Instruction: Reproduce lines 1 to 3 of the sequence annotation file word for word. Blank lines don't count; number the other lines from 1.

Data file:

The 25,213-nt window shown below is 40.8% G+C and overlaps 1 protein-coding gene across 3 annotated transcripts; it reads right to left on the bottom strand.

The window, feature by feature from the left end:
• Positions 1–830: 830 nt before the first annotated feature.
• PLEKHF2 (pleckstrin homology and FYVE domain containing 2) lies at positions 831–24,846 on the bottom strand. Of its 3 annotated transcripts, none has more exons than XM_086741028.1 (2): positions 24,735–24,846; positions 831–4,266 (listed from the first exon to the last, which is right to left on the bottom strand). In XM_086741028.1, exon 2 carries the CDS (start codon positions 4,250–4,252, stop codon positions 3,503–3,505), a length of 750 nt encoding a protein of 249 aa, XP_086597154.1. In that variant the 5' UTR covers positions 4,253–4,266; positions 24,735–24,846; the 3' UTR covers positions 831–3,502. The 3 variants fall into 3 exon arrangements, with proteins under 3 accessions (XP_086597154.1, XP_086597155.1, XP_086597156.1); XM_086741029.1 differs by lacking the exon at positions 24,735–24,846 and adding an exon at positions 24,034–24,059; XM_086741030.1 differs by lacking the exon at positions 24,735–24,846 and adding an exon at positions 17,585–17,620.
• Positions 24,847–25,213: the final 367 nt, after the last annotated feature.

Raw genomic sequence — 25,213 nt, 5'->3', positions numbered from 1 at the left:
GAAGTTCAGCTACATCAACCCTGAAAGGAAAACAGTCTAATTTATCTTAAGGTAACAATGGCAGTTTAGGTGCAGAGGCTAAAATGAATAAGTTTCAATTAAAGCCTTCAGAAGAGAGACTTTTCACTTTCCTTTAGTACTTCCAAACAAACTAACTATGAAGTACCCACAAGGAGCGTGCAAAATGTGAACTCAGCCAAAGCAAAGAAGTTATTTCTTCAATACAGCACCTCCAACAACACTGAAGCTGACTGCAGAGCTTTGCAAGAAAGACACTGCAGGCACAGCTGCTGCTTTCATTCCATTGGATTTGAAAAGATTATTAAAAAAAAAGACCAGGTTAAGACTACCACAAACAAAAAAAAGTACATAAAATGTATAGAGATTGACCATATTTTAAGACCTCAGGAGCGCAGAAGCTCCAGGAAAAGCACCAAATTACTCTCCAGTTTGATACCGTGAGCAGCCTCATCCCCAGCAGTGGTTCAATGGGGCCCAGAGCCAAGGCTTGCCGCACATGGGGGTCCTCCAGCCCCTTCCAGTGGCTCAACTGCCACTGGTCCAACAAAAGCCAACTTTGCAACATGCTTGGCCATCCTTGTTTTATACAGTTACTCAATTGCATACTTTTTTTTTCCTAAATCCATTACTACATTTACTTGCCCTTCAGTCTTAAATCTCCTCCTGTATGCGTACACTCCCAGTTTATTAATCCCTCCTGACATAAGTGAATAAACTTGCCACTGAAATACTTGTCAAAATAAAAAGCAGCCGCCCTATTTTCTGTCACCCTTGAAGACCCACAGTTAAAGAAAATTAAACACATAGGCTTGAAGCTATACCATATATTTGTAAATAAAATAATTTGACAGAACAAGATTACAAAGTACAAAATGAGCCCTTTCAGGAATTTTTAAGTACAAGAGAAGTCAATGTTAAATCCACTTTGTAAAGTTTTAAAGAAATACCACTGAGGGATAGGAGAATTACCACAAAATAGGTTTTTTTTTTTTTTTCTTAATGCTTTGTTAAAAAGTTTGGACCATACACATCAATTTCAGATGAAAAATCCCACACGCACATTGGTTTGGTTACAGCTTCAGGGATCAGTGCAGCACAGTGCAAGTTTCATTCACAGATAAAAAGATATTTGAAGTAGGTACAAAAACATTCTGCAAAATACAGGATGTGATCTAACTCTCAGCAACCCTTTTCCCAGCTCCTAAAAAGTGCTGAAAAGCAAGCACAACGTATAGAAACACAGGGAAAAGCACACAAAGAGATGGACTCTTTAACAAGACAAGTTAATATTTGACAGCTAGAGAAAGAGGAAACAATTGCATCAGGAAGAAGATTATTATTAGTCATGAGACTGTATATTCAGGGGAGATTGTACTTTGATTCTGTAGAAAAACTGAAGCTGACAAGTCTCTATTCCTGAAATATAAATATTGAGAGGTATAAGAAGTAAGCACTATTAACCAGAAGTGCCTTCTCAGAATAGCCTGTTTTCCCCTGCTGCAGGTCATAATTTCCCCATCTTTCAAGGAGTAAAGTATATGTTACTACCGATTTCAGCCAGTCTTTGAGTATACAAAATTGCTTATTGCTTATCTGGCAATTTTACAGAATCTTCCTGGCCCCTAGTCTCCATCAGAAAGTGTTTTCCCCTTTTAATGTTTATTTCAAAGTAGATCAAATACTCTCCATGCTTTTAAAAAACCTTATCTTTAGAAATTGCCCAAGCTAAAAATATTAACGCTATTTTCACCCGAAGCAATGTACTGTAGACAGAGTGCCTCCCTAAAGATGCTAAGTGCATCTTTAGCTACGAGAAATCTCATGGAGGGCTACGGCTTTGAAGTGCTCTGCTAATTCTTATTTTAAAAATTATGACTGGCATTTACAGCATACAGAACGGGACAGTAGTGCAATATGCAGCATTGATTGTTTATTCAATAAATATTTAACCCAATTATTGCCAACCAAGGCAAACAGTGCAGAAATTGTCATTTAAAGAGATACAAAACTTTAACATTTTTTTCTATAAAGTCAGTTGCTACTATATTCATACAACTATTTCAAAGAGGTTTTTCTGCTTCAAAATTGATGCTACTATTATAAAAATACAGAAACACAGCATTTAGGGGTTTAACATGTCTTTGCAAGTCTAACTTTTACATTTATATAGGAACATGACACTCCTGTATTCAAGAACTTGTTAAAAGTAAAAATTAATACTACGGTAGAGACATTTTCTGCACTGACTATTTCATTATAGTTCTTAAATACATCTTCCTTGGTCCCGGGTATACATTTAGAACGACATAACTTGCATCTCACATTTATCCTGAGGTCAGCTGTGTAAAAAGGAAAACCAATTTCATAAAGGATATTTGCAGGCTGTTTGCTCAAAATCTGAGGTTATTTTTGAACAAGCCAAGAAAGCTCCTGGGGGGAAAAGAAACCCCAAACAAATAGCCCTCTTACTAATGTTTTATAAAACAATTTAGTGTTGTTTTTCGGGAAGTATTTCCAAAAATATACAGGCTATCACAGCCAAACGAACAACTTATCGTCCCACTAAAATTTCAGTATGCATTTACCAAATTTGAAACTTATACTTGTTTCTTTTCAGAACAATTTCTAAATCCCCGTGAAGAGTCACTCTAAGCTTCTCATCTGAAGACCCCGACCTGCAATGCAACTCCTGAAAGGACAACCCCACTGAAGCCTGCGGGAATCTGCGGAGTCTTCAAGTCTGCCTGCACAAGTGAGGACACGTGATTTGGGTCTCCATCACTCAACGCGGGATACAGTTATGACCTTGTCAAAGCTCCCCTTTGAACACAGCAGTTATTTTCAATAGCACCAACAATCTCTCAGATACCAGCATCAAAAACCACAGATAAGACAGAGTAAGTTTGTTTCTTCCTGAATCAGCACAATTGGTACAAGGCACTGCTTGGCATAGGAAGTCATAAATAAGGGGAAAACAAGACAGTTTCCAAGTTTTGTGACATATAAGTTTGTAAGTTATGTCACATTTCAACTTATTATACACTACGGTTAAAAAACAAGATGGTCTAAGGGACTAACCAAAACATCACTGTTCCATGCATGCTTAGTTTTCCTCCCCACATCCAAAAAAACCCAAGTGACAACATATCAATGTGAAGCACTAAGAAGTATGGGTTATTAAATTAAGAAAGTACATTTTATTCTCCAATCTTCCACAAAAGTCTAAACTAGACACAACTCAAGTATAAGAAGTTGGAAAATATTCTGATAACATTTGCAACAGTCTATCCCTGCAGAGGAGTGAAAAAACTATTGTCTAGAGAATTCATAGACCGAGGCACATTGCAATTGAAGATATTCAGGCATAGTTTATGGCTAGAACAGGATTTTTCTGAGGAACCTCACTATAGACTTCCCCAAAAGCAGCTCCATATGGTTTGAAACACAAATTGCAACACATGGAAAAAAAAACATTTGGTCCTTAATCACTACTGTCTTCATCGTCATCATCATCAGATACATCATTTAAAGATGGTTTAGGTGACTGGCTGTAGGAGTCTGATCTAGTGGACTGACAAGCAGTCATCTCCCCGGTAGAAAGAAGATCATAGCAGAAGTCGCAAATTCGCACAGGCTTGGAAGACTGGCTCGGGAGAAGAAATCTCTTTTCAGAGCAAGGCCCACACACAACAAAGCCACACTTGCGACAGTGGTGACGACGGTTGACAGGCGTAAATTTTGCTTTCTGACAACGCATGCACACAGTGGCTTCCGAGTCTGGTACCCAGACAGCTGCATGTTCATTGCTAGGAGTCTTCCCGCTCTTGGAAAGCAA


The 25,213-nt window shown below is 40.8% G+C and overlaps 1 protein-coding gene across 3 annotated transcripts; it reads right to left on the bottom strand.

The window, feature by feature from the left end:
• Positions 1–830: 830 nt before the first annotated feature.